Common landlord-tenant issues: know your rights

3 August 2009

The history of landlord-tenant relations in the UK is a rather troubled one, with changes in the economy accounting for some of the difficulty, and legal loopholes accounting for others. Add in the occasional dodgy landlord or dodgy tenant, and renting can seem fraught with peril. Therefore, if you are a tenant, the first step in a civil relationship with your landlord is knowing what your rights are.

Here are three main rights you should be aware of.

1. Safety of the dwelling. Your landlord is required by law to keep your home safe and up to scratch, so if there were any issues, make sure you raise them (preferably in writing). Specifically, the landlord is responsible for repairs to the structure of the property, proper heating and hot water availability, safety of gas and electric appliances, fire safety, and repair and upkeep of common areas in multi-occupancy dwellings.

2. Your deposit. If you've kept your end of the tenancy agreement, you should get all your deposit back when your lease is up. Your landlord must prove why he or she is keeping any of your deposit. At the start of the tenancy, the deposit should be put into a secure account with a third party. Within fourteen days of the landlord receiving your deposit, he or she must provide you with information on your Deposit Protection Scheme. However, landlords do not have to accept a deposit from a tenant, but can use an alternative such as having a guarantor or taking out an insurance policy. But if a landlord does accept a deposit, it must be put into one of the government backed Deposit Protection Schemes. Landlords and letting agents who don't protect tenancy deposits will have to pay the tenant back three times the deposit.

Two years after the legislation, fewer deposits are being unfairly withheld, and when they are withheld, the tenant rights laws have teeth. Figures on mydeposits.co.uk show that 91% of disputes settled with the independent adjudication service were found in favour of the tenant, with an average disputed amount of £733. And the number of disputes that made it to the adjudication service was quite small, accounting for only 0.35% of protected deposits.

3. Eviction. Finally, if your landlord asks you to leave, he must follow the proper procedures. Harassing you is against the law. Since 1997, most leases in England and Wales have been Assured Shorthold Tenancies (ASTs). Any tenancy begun since 28 February 1997 is by default an AST unless specific and proper steps were taken to make it an Assured Tenancy. This is an effort  to balance the power of landlords and tenants. Furthermore, in April 2007, tenancy deposit protection laws were introduced to ensure that landlords can't keep deposits at the end of a tenancy without proving they have a good reason for doing so.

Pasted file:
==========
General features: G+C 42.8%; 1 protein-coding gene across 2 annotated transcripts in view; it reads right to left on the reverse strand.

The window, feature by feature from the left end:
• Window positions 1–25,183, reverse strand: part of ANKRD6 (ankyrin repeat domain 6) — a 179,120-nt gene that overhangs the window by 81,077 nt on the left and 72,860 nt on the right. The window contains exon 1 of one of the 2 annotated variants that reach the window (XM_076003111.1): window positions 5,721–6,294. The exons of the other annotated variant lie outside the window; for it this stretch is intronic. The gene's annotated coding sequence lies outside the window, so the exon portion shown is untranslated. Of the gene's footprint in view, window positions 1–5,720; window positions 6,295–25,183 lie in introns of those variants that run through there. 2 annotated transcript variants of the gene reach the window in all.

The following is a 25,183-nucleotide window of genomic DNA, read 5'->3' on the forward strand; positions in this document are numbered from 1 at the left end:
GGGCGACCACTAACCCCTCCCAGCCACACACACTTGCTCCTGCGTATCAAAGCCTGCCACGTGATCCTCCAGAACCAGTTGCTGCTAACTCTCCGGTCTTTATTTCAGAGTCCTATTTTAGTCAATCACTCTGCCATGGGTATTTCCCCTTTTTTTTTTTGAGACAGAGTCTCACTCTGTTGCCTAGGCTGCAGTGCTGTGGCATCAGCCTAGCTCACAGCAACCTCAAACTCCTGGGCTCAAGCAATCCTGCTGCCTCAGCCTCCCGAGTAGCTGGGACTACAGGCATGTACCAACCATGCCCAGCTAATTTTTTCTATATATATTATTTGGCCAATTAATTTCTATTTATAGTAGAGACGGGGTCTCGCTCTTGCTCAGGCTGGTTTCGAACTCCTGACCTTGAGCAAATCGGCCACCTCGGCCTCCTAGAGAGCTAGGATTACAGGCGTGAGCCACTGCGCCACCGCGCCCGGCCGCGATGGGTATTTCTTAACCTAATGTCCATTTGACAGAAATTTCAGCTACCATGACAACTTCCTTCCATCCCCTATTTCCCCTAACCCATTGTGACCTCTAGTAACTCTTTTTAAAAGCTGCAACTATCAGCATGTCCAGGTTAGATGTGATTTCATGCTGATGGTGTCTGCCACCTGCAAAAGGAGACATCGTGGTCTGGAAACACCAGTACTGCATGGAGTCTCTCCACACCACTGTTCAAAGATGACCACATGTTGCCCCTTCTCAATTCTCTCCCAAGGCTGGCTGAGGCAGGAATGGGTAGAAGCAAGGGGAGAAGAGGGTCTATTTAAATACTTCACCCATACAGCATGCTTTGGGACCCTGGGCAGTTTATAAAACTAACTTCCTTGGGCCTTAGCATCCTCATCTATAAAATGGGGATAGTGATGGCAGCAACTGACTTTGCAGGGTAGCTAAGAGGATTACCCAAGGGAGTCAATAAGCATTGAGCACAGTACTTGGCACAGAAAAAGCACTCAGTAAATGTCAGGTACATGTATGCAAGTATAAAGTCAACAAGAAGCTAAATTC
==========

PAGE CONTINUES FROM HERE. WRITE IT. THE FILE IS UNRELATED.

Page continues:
If you have had success in exercising your tenant rights (or not), we'd love to hear about it in the comments section.

10 comments

  • C
    Our letting agent refuses to accept there's a problem with the windows in a room despite us sending photos showing temperatures 5-10 degrees lower than any other room. I hate them.
  • Emma
    Some friends who rent an appartment opened a letter addressed to "the occupier," only to find out that the property is being repossessed within 28 days. I think this is a very murky area regarding their rights as tenants, pretty stressful!
  • Joff
    Interesting article Vince, what about spinning it the other way around for landlords looking for protection against scummy tenants? Let me know when it's done, ta.
  • Junkyard
    We once had a crazy old biddy for a landlady who used to let herself into our house and rifle through our stuff, help herself to our food etc. She didn't even try to hide it - we'd come home and find her in there. "Hello dear, any chance of a cup of tea?" she'd say. We got the hell out of there quick-sharp of course. She tried to keep our deposit, but luckily the letting agent was having none of it. No doubt she's down in Hell by now, bothering the Devil for a cuppa.
  • Frugal
    As I understand it Deposit Schemes do not apply to Room Share Tenancies where each tenancy contract is separate and not totalling an entire property.
  • Adam
    Deposit schemes only apply to Assured Shorthold Tenancies. We successfully took our Managing agent/Landlord to court for not protecting the deposit in a scheme. We were awarded the original deposit, three times the deposit sum in compensation and costs. Actually getting the money is proving tough though and are enforcing it through a bailiff.
  • Mike e.
    Quite right Adam, they are only required to show they are willing to pay back the sum, which I think is about £10/month. Even thought htere is protection available and this that and the other, you'll probably never see the money again.
  • dvdj
    @Emma, that happen to me, was basically given 3week to move out and there was nothing our letting agent could do. Nightmare. Currently disputing a £160 cleaning claim with my previous address. Any disputes take weeks to resolve. We moved out on the 27th March and we've still not got our deposite back as we've disputed the claim. Really should chase that up actually...
  • Tips B.
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